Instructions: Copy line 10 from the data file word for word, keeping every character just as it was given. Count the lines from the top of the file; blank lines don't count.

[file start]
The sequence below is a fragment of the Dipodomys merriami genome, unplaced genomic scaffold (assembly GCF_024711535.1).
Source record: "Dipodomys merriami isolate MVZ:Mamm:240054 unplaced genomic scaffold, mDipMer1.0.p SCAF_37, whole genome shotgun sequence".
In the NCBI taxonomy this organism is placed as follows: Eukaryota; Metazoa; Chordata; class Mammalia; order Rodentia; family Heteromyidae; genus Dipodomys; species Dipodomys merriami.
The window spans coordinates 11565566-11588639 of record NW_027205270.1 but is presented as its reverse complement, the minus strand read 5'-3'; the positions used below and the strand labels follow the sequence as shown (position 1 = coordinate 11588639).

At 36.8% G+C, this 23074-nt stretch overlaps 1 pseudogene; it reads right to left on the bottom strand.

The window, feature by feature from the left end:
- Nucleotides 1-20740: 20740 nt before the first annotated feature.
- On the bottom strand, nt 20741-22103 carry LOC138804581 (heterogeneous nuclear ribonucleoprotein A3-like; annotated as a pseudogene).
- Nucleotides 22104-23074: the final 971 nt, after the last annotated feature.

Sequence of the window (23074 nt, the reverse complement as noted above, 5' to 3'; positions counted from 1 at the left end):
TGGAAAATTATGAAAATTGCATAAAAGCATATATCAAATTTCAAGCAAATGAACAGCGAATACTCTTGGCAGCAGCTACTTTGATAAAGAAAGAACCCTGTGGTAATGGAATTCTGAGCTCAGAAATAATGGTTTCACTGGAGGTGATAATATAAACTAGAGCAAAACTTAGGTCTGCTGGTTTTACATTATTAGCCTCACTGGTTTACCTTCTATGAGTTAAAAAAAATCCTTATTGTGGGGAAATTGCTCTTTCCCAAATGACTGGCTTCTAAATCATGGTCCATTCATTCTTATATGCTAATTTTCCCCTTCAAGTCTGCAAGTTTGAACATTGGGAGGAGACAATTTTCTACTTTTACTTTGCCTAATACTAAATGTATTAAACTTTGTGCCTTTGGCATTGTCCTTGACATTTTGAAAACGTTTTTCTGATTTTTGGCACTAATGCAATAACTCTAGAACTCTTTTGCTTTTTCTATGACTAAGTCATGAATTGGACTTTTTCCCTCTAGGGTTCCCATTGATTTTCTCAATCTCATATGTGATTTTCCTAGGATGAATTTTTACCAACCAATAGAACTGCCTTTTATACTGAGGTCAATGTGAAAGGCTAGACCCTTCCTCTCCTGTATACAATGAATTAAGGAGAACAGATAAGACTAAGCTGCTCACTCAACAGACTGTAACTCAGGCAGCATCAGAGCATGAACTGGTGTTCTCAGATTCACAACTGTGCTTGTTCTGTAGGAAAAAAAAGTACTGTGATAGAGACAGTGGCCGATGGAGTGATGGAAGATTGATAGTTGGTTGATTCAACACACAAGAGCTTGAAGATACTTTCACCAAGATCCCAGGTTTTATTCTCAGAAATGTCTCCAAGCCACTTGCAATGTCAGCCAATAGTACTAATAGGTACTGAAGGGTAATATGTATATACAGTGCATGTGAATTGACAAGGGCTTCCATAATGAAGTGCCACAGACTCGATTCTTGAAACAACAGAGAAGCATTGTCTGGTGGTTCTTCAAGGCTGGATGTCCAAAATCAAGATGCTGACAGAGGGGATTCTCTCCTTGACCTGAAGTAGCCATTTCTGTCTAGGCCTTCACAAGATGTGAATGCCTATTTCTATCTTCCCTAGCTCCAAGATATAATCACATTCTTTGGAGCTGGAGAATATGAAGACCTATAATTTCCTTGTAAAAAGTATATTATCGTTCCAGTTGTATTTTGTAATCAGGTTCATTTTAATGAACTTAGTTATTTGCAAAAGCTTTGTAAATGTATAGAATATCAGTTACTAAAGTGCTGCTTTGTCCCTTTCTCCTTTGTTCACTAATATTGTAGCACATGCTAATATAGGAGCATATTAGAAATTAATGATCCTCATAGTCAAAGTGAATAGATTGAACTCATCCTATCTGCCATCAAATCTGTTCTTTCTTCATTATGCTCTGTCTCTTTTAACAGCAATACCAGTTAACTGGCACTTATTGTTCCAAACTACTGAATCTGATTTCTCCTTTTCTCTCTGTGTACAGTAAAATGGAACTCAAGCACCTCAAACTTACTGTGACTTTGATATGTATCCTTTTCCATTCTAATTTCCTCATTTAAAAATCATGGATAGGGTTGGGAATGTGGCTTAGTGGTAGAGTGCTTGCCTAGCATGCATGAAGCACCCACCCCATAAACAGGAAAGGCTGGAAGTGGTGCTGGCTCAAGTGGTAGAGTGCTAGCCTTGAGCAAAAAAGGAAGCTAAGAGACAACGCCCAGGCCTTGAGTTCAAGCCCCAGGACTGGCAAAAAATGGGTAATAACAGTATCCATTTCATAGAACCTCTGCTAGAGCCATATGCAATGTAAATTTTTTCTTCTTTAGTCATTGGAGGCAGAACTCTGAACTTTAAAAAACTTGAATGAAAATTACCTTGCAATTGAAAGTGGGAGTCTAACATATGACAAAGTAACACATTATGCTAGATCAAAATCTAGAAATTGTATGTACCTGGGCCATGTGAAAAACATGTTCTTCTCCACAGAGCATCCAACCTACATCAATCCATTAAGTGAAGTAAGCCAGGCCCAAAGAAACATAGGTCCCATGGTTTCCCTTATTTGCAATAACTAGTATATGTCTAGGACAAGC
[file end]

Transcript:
Sequence of the window (23074 nt, the reverse complement as noted above, 5' to 3'; positions counted from 1 at the left end):